'Tis the season for flu prevention
While the flu shot is the first line of defense against the flu followed by protecting your cough and washing your hands with soap and water - here are additional precautions parents can take to keep their loved ones free from the flu.
With the flu season off to an early start this year, health officials are worried it could be a bad one. A person sick with the flu will usually have high fevers, severe body aches, a bad cough, and will need to take a few days off from work or school. More severe cases can lead to hospitalization or sometimes be fatal.
The flu is especially dangerous for people over the age of 65, young children, pregnant women, and those with health conditions like asthma or heart disease. Despite this, many parents do not take the precautions needed to help protect themselves and their family from getting and spreading the flu virus.
It's important to keep in mind that the annual flu vaccine is the most effective way to prevent the flu. It's simple: when more people get vaccinated, fewer people are able to spread the virus. Many of us know that when one person gets the flu it can spread quickly among families, friends, and co-workers.
While the flu shot is the first line of defense against the virus — followed by protecting your cough and washing your hands with soap and water — here are additional precautions parents can take to keep their loved ones free from the flu.
Invest in a Travel-Size Hand Sanitizer
When traditional hand washing with soap and water is not an option, using hand sanitizer is a strong alternative that can kill flu germs. Parents should consider carrying around an alcohol-based hand sanitizer in their car, purse, or work bag that they can pass along to the whole family to use between activities. It may also be beneficial to put a personal hand sanitizer in a child's backpack for quick, convenient use at school — where a lot of the flu-related germs fester.
Carry a Personal Package of Tissues
Communal tissue boxes are a breeding ground for germs associated with the flu virus. Sending children to school with a personal package of tissues during flu season is a simple way to prevent them from using the germ-carrying communal tissue box.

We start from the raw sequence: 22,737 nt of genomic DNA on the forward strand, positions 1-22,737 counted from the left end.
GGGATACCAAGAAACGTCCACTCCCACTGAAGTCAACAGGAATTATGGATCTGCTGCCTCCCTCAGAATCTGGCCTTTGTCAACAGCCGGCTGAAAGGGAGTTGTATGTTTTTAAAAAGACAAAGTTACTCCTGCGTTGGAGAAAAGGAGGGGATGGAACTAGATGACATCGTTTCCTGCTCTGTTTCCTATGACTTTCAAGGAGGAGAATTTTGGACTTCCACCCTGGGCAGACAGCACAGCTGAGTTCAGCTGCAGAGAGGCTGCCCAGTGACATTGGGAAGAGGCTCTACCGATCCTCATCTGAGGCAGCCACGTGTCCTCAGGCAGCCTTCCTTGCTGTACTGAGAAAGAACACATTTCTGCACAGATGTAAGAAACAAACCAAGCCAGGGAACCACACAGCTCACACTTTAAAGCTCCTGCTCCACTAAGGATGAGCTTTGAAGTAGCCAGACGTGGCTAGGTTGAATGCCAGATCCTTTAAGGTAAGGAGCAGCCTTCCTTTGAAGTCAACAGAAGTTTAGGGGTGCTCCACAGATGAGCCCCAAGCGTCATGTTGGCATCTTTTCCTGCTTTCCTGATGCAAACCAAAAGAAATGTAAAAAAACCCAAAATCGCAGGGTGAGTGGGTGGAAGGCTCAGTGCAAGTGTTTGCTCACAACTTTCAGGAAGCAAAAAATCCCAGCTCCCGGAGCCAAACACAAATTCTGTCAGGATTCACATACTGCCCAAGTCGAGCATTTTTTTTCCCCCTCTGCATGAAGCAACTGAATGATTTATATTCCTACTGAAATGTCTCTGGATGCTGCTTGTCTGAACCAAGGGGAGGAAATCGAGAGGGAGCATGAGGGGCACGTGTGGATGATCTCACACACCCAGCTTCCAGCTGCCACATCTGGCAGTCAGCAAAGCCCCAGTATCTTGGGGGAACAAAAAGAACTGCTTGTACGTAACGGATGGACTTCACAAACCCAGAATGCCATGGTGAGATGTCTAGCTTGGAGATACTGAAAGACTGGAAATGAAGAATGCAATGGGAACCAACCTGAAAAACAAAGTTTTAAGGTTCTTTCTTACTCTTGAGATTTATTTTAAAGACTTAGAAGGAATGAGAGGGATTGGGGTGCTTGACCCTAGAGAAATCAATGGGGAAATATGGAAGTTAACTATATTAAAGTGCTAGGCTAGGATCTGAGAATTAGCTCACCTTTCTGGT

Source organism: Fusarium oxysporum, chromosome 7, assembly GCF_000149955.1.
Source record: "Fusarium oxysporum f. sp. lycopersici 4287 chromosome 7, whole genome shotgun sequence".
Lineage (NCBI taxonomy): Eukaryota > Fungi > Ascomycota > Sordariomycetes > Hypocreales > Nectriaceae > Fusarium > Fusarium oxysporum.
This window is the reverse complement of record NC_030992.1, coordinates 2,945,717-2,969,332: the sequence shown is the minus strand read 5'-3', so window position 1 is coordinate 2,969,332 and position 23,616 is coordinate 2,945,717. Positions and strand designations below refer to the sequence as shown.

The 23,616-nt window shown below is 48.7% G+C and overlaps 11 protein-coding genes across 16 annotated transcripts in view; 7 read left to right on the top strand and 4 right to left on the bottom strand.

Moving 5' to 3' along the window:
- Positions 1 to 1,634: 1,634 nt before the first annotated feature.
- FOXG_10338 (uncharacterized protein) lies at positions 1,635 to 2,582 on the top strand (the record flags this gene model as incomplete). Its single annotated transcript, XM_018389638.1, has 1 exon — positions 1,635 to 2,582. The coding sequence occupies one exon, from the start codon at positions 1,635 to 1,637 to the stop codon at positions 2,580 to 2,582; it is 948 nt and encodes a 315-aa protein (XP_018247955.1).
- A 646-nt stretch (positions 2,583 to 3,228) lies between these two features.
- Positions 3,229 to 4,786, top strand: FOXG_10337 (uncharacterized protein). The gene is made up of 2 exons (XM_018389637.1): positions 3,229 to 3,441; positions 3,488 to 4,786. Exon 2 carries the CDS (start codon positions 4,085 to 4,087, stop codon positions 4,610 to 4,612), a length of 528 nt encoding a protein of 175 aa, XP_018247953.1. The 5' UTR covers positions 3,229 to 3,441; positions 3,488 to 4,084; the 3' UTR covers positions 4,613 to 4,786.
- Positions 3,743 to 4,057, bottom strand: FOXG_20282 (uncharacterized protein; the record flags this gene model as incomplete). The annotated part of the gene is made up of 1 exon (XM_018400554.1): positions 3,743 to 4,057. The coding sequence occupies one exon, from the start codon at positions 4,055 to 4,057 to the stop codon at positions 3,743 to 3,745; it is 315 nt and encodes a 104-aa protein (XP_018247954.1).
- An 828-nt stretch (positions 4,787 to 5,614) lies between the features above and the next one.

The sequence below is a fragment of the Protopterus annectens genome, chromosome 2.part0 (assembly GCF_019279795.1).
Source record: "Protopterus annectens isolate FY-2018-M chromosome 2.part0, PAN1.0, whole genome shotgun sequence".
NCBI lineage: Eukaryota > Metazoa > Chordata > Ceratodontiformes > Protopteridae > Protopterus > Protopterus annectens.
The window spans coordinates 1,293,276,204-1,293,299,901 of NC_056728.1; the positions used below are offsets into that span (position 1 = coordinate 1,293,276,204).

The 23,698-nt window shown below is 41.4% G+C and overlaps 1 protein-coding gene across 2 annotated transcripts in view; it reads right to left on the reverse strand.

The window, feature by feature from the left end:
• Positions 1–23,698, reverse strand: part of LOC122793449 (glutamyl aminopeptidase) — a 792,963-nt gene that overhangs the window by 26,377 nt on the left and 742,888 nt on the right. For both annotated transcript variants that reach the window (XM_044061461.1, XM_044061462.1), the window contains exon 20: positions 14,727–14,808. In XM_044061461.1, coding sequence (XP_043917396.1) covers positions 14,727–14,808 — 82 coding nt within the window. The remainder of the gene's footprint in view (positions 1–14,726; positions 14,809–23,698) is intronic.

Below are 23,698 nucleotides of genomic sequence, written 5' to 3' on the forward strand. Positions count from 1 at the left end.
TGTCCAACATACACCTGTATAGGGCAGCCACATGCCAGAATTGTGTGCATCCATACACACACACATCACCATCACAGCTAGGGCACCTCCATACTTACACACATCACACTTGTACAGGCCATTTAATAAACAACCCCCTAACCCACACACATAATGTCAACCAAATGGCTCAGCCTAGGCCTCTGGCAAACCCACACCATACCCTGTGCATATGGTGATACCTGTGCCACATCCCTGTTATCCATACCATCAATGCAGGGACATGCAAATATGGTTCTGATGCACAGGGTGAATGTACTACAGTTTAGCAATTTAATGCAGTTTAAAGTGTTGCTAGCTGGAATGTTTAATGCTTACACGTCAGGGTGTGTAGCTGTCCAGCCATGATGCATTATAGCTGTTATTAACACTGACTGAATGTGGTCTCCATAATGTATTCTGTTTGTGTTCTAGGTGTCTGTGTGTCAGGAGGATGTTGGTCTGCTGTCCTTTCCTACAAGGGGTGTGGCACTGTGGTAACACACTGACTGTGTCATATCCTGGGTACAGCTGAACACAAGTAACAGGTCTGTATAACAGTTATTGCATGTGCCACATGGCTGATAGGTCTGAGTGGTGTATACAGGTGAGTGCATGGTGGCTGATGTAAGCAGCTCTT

Clean the Toys
Frequently cleaning children's toys — especially toys that are carried back and forth from school — can limit the spread of the flu. For example, stuffed animals hold onto bacteria so it can be beneficial to put them through the washing machine (if they are washer-friendly). For plastic toys, you'll likely have the most success if you first clean the toys and then disinfect. Yes, there is a difference! Cleaning toys with soap and water helps to physically remove germs from the surface. Disinfecting with a general household cleaner doesn't necessarily remove germs, but it uses chemicals to kill them. Consider it adding a second layer of defense. Before using any cleaning products, check the labels to make sure they are safe for children.
Use a Personal Water Bottle
It may seem obvious, but don't share water bottles — especially during flu season. Parents should use their own water bottles and encourage their children to do the same. If possible, children should use a personal water bottle at school to avoid using germ infested fountains. Don't forget, staying hydrated is essential to keeping a strong immune system!
Again, if you haven't already, go out and get a flu shot. The vaccine, coupled with these flu prevention tips, will increase your family's chances of having a happy, healthy winter!
Ron Brooks, MD, is the Senior Medical Director at Independence Blue Cross.